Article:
Posted in Courage/Perseverance
Scripture: “My God, my God, why have You forsaken me? Why are You so far from helping me, from the words of my groaning? O my God, I cry by day, but You do not answer; and by night, but find no rest.” – Psalm 22: 1-2
I have a confession to make. I really don’t like Psalm 22. I would rather Jesus had quoted Psalm 13 or 32 from the cross. I find those laments more palatable; more decent; less raw.
I remember first reading The Message of the Psalms, Walter Brueggemann’s groundbreaking appeal for the church to recover the language and practice of lament soon after it was published. I have a signed copy from the summer of 1986, when he lectured on “Psalms of Disorientation” for a week in Montreat. So, I have been aware of and an advocate for the recovery of lament as a spiritual discipline for a long time. Lament is good for us. Only the faithful can dare to hold God to account for our affliction and suffering. And still, even in the longest and darkest nights of the souls, the opening words of Psalm 22 catch in my throat.
I find the experience of God-forsakenness difficult to articulate. Entertaining the notion that God is well and truly absent in times of trouble is a fearful prospect. The possibility that God might be delayed in coming to our aid, to rescue, or console, or heal is more reasonable, less absolute. Maybe it’s just me, but “How long?” is easier to pray than “Why have You forsaken me?” My soul recoils from abject dereliction.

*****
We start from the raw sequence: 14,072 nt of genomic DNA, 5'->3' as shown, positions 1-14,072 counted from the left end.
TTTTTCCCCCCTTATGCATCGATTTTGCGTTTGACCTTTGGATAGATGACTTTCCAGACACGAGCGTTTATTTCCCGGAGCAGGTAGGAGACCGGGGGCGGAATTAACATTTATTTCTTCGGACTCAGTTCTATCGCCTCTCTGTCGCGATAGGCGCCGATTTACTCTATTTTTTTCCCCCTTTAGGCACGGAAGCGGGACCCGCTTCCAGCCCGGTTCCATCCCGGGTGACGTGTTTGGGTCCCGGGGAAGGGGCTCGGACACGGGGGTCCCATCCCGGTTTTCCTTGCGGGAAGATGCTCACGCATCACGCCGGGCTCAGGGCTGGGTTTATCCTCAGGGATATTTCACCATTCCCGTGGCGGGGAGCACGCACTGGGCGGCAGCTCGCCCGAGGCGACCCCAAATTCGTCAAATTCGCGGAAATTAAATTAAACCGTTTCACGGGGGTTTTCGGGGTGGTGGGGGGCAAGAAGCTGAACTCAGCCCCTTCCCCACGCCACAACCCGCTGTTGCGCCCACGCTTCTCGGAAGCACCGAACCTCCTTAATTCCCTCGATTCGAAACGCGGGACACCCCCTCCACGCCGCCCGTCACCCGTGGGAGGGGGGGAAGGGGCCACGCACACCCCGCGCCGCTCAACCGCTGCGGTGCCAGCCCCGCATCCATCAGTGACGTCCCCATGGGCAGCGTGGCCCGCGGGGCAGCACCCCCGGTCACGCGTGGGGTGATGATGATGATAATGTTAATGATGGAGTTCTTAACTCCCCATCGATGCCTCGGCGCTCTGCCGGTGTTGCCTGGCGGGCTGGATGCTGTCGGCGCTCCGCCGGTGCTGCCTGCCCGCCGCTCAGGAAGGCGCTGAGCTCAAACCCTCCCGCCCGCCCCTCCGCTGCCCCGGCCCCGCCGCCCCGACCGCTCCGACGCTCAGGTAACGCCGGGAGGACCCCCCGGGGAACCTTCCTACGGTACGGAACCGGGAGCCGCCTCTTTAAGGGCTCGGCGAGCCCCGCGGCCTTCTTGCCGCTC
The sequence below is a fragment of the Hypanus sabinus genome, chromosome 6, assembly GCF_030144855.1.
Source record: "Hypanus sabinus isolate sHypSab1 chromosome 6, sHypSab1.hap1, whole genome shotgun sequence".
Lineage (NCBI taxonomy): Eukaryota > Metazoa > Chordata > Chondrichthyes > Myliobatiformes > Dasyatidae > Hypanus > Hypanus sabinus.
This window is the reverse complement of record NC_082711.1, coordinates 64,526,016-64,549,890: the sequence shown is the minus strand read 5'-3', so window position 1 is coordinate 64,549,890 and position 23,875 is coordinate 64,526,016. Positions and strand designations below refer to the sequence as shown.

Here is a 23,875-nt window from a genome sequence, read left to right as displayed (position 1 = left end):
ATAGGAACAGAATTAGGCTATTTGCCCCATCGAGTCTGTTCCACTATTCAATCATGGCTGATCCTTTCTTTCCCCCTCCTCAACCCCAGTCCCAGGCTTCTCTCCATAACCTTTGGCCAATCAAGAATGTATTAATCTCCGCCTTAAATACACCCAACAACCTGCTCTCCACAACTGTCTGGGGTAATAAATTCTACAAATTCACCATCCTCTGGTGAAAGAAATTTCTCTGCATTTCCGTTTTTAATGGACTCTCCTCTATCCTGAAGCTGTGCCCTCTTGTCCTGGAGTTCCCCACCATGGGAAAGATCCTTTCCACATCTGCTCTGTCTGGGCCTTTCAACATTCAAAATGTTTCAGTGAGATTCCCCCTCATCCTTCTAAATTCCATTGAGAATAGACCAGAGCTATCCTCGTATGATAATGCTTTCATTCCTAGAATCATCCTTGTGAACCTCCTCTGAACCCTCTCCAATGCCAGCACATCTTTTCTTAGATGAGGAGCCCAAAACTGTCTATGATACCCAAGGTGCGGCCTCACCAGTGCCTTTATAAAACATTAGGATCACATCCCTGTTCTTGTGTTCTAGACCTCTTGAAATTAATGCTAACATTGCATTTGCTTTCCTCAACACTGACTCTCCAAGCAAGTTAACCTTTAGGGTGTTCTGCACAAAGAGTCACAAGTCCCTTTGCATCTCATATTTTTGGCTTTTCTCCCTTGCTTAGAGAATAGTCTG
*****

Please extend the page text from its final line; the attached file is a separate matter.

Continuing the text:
That Jesus can cry out in these words from the cross ought to make them more accessible to us. Jesus gives us permission to acknowledge our feelings of forsakenness, and there is no one better to grant such a permission. And still, when the darkness descends, I retreat to safer ground. “I know you’re here God, tell me what you want me to do.” “This has been going on a long time, God, what are you trying to teach me?” “I know you have a plan, O Lord, so teach me your ways.” “You never give us more than we can handle, Lord, so strengthen me in my stoic resolve to bear this suffering with dignity.”
We can bring our discomfort and pain to God’s attention without accusing God of outright abandonment. It feels safer that way. More decent. Respectful. Proper. “Of course, I can handle this, Lord, (don’t mean to be a bother) I just need you to know that if there’s anything you might be able to do to rectify this injustice, your assistance would be appreciated.”
So, I don’t like Psalm 22, but I know, deep down in my bones, that I need Psalm 22. I need Psalm 22 because if we can’t be honest with God, if we can’t trust God with our truth, if we can’t bear our souls, for better or worse, before the one we know to be slow to anger and abounding in steadfast love, then we will never be honest with ourselves or anyone else. We will never trust anyone with our truth. We will never be secure enough anywhere, in any relationship, to bear our souls honestly and authentically.
The dereliction of Psalm 22 is not unseemly at all. It is the profession of the deepest, most profound trust in the God from whom nothing in all creation can alienate us. It is the cry of the One who knows that God can handle the truth, even when that truth is that God’s absence feels like forsakenness.
Prayer: O God, who is for us such that nothing in heaven or on earth can prevail against us, grant us such trust in your abiding love and mercy that we might find the courage to bear our souls to you, lay our lives before you, offer our unutterably dark realities to you. For Your glory is sufficient to right our wrongs, heal our wounds, cover our flaws, comfort our sorrows. Hear us when we dare to say the difficult bits out loud. For you are our sure defense, our fortress in chaos, and our only hope in trouble. Amen.
Submitted by Rev. Dr. Douglass Key